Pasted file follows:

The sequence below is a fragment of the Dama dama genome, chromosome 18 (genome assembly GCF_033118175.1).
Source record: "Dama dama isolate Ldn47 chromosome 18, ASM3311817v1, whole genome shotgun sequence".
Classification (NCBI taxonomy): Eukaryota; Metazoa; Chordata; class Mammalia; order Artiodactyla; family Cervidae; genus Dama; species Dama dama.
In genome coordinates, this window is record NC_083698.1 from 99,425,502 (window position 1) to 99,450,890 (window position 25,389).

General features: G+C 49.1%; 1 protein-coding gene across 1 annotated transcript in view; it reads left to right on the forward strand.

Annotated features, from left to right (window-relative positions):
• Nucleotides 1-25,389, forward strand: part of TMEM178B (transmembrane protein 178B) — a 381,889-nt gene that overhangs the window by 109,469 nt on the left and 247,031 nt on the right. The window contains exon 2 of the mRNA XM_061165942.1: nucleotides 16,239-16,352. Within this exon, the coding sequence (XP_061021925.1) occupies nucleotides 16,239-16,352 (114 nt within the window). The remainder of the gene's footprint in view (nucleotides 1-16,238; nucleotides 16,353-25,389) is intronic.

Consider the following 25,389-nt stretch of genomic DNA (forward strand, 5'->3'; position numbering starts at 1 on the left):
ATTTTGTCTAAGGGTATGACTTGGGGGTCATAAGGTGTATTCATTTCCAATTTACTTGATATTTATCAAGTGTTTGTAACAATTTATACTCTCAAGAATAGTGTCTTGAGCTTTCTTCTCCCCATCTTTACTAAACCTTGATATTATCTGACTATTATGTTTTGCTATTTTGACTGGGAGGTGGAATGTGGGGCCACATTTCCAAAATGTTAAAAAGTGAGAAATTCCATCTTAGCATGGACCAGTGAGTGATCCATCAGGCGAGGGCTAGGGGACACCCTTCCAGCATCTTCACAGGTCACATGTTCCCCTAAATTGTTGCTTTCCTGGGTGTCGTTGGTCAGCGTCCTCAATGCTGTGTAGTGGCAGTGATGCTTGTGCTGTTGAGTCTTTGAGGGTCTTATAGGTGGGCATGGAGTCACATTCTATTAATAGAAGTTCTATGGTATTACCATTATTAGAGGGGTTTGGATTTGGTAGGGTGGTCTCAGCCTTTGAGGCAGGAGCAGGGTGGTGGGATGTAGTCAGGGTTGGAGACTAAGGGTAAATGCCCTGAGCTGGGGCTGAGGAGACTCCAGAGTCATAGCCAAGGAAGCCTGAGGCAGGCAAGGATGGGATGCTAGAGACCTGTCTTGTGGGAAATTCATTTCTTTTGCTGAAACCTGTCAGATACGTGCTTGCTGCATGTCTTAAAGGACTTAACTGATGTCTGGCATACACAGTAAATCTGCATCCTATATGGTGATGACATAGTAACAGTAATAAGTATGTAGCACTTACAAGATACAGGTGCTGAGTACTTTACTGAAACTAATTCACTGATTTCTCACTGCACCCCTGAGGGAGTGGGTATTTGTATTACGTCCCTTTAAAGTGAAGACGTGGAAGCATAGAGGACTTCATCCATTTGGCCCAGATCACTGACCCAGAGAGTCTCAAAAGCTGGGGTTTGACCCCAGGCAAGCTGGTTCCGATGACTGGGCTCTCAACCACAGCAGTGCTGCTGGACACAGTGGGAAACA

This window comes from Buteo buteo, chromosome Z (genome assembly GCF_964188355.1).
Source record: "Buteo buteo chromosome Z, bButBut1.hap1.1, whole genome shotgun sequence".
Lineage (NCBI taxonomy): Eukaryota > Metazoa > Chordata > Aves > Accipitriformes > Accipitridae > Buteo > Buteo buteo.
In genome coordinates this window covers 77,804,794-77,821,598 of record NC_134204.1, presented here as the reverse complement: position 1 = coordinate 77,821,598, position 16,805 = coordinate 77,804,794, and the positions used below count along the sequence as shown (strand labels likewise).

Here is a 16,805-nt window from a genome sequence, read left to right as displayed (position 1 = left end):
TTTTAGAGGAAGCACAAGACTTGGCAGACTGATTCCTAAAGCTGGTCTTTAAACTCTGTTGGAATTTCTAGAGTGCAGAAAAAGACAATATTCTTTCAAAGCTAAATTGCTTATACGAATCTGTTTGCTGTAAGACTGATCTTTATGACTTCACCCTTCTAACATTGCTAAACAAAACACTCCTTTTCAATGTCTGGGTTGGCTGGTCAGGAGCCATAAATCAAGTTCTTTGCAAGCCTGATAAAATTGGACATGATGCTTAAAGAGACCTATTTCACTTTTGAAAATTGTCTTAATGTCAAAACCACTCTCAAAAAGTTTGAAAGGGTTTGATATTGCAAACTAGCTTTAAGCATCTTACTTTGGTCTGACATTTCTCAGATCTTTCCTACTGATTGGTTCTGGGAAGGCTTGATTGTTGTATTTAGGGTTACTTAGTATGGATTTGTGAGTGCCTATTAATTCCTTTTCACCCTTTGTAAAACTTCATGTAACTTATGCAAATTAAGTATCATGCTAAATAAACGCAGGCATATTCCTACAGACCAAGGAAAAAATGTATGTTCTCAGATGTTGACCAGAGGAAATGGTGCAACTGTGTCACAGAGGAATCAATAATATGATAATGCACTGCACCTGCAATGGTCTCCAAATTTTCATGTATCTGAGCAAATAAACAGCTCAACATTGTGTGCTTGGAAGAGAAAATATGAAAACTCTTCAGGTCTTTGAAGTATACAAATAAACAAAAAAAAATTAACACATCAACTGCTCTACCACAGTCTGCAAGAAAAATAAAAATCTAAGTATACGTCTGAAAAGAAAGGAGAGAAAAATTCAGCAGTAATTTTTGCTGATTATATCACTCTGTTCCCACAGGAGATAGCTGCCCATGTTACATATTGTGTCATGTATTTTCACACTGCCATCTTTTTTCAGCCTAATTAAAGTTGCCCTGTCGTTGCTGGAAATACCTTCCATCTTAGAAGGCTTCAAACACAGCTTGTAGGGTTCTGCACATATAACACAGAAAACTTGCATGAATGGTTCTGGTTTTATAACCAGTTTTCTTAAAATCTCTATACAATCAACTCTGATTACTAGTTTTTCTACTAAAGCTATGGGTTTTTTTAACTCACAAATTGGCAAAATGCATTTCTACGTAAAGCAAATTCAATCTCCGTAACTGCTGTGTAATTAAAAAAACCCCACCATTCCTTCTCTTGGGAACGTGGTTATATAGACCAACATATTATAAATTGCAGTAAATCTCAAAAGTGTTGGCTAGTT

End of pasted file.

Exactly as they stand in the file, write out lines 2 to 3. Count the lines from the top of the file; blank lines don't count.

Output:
Source record: "Dama dama isolate Ldn47 chromosome 18, ASM3311817v1, whole genome shotgun sequence".
Classification (NCBI taxonomy): Eukaryota; Metazoa; Chordata; class Mammalia; order Artiodactyla; family Cervidae; genus Dama; species Dama dama.